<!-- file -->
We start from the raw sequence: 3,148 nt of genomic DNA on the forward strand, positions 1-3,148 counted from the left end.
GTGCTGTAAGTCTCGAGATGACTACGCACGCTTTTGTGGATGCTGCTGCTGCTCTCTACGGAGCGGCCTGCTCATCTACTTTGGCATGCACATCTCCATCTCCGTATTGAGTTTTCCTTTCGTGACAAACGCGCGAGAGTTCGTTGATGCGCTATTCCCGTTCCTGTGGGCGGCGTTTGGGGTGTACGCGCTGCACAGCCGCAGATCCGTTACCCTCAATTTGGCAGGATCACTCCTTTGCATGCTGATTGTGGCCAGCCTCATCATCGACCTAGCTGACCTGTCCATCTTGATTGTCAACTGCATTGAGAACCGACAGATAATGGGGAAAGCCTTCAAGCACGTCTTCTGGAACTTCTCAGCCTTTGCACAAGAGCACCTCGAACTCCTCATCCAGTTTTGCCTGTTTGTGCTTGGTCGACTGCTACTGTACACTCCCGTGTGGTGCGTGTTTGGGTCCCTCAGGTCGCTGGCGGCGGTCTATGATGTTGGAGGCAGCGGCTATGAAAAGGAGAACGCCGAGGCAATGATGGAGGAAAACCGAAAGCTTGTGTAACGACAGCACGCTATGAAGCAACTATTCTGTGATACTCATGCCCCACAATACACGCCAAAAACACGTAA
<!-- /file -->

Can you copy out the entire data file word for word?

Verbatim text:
We start from the raw sequence: 3,148 nt of genomic DNA on the forward strand, positions 1-3,148 counted from the left end.
GTGCTGTAAGTCTCGAGATGACTACGCACGCTTTTGTGGATGCTGCTGCTGCTCTCTACGGAGCGGCCTGCTCATCTACTTTGGCATGCACATCTCCATCTCCGTATTGAGTTTTCCTTTCGTGACAAACGCGCGAGAGTTCGTTGATGCGCTATTCCCGTTCCTGTGGGCGGCGTTTGGGGTGTACGCGCTGCACAGCCGCAGATCCGTTACCCTCAATTTGGCAGGATCACTCCTTTGCATGCTGATTGTGGCCAGCCTCATCATCGACCTAGCTGACCTGTCCATCTTGATTGTCAACTGCATTGAGAACCGACAGATAATGGGGAAAGCCTTCAAGCACGTCTTCTGGAACTTCTCAGCCTTTGCACAAGAGCACCTCGAACTCCTCATCCAGTTTTGCCTGTTTGTGCTTGGTCGACTGCTACTGTACACTCCCGTGTGGTGCGTGTTTGGGTCCCTCAGGTCGCTGGCGGCGGTCTATGATGTTGGAGGCAGCGGCTATGAAAAGGAGAACGCCGAGGCAATGATGGAGGAAAACCGAAAGCTTGTGTAACGACAGCACGCTATGAAGCAACTATTCTGTGATACTCATGCCCCACAATACACGCCAAAAACACGTAA